This is not fun for your kids, I promise.

Sometimes it’s nice just to not bring the technology along and feel the freedom of not being interrupted by cellphone calls and posing for the perfect picture and making sure my followers know what and where we are doing and pausing to get that Foursquare check-in logged before we head over to the carousel.

I promise you, when you go to the lobby, they will have a working phone available for you in case of an emergency.  I promise you, our parent’s had things on their mind all the time, but they didn’t have to text everyone they knew about it immediately, and somehow they seemed to manage okay.  I promise you, you will remember playing with your kids even if you don’t have a flip-book full of digital pictures of your kid’s every move that you probably won’t even print out anyway.  I promise you, your kids will enjoy it when they tell you something cool and you actually respond with sincere joy and interest.

I really like the John Lennon Quote,”Life is what happens when you’re busy making other plans.”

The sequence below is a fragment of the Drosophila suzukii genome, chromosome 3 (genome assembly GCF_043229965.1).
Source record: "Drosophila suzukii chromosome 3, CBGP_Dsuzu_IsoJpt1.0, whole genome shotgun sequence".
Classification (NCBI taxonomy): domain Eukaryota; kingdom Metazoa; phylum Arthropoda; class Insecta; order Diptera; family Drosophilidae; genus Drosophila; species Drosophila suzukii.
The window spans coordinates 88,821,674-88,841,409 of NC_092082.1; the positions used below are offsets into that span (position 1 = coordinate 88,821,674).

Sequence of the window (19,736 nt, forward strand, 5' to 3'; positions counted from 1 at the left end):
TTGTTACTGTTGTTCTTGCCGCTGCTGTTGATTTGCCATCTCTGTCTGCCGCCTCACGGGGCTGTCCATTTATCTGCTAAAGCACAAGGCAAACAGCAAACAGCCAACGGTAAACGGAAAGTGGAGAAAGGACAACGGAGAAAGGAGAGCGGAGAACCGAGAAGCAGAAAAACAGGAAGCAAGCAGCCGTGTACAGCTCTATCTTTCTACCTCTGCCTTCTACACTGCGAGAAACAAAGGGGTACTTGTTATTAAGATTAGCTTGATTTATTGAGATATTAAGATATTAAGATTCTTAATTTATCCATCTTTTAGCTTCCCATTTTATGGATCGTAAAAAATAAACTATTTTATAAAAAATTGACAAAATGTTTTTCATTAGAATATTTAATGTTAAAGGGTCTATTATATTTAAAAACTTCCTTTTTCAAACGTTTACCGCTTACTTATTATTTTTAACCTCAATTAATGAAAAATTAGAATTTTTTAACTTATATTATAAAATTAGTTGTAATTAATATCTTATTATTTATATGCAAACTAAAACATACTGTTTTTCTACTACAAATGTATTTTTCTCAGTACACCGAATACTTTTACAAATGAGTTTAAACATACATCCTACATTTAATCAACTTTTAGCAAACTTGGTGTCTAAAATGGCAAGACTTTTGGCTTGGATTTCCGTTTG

Well, it’s true.  You know what else rings, true:

“Life is what happens when you’re stuck behind your smart phone.” – Me.




13 responses to “Sorry, I’m Not Sharing Today

  1. Engaging your kids is something that they will remember, whether they realize it or not. More importantly, you’ll remember it. Time goes fast; they’re only that age once.

    • That’s so true. I’m not going to act holier than thou and act like I haven’t ignored my kids because of technology.. but it’s regretable that I have done that.. and sad that SO MANY parents are stuck on the sidelines with their nose stuck in a phone. it really stands out when you walk through the museum, just take a look around all the parents and their cellphones. it’s gross

  2. Yet, you did share. You did blog about it. You blogged about not blogging about it. Am I wrong?

    You did hit on some very interesting points, however. I wonder what the generation of children who are currently being ignored will grow up to be? I’ve seen families out in restaurants, not talking to each other, all their faces illuminated by the glow of their iPhones, DSwhatevers, tablets … What are we turning into?